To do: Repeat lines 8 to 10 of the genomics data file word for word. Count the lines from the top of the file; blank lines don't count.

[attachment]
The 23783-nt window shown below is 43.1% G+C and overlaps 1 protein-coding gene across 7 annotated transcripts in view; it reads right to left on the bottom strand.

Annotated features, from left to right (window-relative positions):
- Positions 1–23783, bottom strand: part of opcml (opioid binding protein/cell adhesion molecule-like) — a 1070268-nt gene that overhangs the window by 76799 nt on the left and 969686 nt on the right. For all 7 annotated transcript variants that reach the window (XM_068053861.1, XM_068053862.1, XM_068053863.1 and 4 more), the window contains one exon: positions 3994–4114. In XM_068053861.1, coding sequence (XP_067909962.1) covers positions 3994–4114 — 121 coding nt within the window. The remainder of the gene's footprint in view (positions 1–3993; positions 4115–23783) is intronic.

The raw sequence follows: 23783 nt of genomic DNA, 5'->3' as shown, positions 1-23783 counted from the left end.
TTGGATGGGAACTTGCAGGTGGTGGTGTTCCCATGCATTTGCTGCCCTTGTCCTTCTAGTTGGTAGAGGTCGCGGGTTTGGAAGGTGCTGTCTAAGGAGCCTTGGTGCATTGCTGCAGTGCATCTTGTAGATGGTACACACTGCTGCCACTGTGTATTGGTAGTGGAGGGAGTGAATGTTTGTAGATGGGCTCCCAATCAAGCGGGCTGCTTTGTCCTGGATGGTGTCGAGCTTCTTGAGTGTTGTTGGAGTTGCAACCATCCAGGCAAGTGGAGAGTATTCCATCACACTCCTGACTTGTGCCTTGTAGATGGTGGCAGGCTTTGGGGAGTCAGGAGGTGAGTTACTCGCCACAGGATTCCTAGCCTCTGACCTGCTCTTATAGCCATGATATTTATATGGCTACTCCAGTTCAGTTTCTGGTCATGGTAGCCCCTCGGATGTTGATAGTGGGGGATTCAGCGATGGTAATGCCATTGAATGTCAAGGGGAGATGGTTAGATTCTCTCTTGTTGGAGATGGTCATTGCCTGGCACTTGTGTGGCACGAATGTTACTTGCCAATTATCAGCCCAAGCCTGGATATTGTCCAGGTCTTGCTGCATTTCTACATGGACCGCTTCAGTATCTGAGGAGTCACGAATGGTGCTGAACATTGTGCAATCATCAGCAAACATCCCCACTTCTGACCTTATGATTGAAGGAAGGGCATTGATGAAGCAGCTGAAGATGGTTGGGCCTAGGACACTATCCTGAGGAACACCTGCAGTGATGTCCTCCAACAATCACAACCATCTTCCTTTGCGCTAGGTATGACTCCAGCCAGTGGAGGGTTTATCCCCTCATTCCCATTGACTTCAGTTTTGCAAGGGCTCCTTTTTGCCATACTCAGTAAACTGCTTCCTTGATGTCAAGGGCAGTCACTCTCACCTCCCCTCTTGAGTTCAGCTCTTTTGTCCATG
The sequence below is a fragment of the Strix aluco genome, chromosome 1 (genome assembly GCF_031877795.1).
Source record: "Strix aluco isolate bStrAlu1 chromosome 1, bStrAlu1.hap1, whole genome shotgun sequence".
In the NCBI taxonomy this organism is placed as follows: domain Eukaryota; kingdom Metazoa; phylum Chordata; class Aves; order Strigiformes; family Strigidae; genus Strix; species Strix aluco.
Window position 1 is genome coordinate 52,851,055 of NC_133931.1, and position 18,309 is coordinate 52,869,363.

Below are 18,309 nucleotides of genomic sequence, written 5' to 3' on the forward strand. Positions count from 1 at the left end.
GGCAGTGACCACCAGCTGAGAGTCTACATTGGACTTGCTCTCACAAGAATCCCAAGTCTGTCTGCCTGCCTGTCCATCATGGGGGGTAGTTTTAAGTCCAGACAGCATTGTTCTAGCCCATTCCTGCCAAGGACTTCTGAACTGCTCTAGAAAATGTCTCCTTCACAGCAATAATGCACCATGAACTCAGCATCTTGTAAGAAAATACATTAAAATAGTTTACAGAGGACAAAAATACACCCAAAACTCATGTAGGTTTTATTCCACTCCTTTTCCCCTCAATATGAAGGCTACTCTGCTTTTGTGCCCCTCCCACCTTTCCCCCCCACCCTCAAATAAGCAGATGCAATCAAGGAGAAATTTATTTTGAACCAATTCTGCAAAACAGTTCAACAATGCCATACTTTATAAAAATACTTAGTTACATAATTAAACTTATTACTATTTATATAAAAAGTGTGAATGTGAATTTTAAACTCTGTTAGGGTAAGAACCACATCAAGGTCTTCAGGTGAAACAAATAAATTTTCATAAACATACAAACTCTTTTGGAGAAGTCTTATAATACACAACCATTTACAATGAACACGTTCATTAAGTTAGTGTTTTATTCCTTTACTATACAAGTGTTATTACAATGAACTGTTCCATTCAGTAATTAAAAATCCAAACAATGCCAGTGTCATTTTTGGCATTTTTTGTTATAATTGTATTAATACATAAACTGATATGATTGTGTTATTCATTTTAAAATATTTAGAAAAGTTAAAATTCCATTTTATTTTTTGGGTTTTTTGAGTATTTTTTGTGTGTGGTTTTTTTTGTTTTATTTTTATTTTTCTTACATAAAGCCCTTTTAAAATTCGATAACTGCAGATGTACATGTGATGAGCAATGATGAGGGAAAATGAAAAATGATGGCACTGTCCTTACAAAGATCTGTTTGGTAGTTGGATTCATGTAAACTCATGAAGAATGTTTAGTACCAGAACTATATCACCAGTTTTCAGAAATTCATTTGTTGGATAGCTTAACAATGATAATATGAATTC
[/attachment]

In the NCBI taxonomy this organism is placed as follows: domain Eukaryota; kingdom Metazoa; phylum Chordata; class Aves; order Strigiformes; family Strigidae; genus Strix; species Strix aluco.
Window position 1 is genome coordinate 52,851,055 of NC_133931.1, and position 18,309 is coordinate 52,869,363.

Below are 18,309 nucleotides of genomic sequence, written 5' to 3' on the forward strand. Positions count from 1 at the left end.